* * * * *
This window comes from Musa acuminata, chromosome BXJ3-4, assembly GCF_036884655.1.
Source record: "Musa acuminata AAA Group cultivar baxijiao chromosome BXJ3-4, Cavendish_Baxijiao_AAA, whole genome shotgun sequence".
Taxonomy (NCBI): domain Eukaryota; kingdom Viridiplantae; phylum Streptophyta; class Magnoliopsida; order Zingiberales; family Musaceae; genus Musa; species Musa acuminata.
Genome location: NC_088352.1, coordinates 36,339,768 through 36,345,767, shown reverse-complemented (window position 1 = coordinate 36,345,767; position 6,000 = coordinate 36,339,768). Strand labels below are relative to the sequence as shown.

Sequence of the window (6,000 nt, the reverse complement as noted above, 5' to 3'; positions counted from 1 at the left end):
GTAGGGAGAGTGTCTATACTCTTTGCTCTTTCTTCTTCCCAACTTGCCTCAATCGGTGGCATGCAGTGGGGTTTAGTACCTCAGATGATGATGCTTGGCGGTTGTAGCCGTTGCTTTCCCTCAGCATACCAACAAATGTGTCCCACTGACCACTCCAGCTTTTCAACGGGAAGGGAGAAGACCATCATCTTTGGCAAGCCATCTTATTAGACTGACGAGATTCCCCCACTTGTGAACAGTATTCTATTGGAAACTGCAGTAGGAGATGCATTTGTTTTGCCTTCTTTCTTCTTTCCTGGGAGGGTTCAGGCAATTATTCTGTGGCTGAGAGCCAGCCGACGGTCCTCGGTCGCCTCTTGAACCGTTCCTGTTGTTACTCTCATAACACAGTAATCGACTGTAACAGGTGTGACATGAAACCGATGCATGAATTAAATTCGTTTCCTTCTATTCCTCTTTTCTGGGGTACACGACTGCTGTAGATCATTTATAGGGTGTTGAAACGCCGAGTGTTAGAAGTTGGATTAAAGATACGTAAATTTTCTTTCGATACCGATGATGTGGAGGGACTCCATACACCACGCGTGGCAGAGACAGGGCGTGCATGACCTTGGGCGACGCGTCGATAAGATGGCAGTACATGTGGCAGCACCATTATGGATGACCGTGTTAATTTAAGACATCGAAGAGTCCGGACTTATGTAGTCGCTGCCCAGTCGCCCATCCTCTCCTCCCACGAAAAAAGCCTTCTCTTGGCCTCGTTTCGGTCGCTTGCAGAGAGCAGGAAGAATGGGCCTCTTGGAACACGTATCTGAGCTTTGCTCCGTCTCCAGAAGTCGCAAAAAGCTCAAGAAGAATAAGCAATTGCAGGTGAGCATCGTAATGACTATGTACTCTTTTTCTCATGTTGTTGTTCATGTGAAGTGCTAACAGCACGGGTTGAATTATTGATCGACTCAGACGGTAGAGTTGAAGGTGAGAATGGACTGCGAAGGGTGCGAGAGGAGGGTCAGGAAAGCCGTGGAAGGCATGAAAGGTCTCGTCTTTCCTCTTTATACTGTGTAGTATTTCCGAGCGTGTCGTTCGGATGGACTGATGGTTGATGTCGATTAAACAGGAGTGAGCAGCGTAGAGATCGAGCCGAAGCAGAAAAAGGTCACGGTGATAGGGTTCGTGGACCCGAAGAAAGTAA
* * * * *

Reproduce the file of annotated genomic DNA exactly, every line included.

This window comes from Musa acuminata, chromosome BXJ3-4, assembly GCF_036884655.1.
Source record: "Musa acuminata AAA Group cultivar baxijiao chromosome BXJ3-4, Cavendish_Baxijiao_AAA, whole genome shotgun sequence".
Taxonomy (NCBI): domain Eukaryota; kingdom Viridiplantae; phylum Streptophyta; class Magnoliopsida; order Zingiberales; family Musaceae; genus Musa; species Musa acuminata.
Genome location: NC_088352.1, coordinates 36,339,768 through 36,345,767, shown reverse-complemented (window position 1 = coordinate 36,345,767; position 6,000 = coordinate 36,339,768). Strand labels below are relative to the sequence as shown.

Sequence of the window (6,000 nt, the reverse complement as noted above, 5' to 3'; positions counted from 1 at the left end):
GTAGGGAGAGTGTCTATACTCTTTGCTCTTTCTTCTTCCCAACTTGCCTCAATCGGTGGCATGCAGTGGGGTTTAGTACCTCAGATGATGATGCTTGGCGGTTGTAGCCGTTGCTTTCCCTCAGCATACCAACAAATGTGTCCCACTGACCACTCCAGCTTTTCAACGGGAAGGGAGAAGACCATCATCTTTGGCAAGCCATCTTATTAGACTGACGAGATTCCCCCACTTGTGAACAGTATTCTATTGGAAACTGCAGTAGGAGATGCATTTGTTTTGCCTTCTTTCTTCTTTCCTGGGAGGGTTCAGGCAATTATTCTGTGGCTGAGAGCCAGCCGACGGTCCTCGGTCGCCTCTTGAACCGTTCCTGTTGTTACTCTCATAACACAGTAATCGACTGTAACAGGTGTGACATGAAACCGATGCATGAATTAAATTCGTTTCCTTCTATTCCTCTTTTCTGGGGTACACGACTGCTGTAGATCATTTATAGGGTGTTGAAACGCCGAGTGTTAGAAGTTGGATTAAAGATACGTAAATTTTCTTTCGATACCGATGATGTGGAGGGACTCCATACACCACGCGTGGCAGAGACAGGGCGTGCATGACCTTGGGCGACGCGTCGATAAGATGGCAGTACATGTGGCAGCACCATTATGGATGACCGTGTTAATTTAAGACATCGAAGAGTCCGGACTTATGTAGTCGCTGCCCAGTCGCCCATCCTCTCCTCCCACGAAAAAAGCCTTCTCTTGGCCTCGTTTCGGTCGCTTGCAGAGAGCAGGAAGAATGGGCCTCTTGGAACACGTATCTGAGCTTTGCTCCGTCTCCAGAAGTCGCAAAAAGCTCAAGAAGAATAAGCAATTGCAGGTGAGCATCGTAATGACTATGTACTCTTTTTCTCATGTTGTTGTTCATGTGAAGTGCTAACAGCACGGGTTGAATTATTGATCGACTCAGACGGTAGAGTTGAAGGTGAGAATGGACTGCGAAGGGTGCGAGAGGAGGGTCAGGAAAGCCGTGGAAGGCATGAAAGGTCTCGTCTTTCCTCTTTATACTGTGTAGTATTTCCGAGCGTGTCGTTCGGATGGACTGATGGTTGATGTCGATTAAACAGGAGTGAGCAGCGTAGAGATCGAGCCGAAGCAGAAAAAGGTCACGGTGATAGGGTTCGTGGACCCGAAGAAAGTAA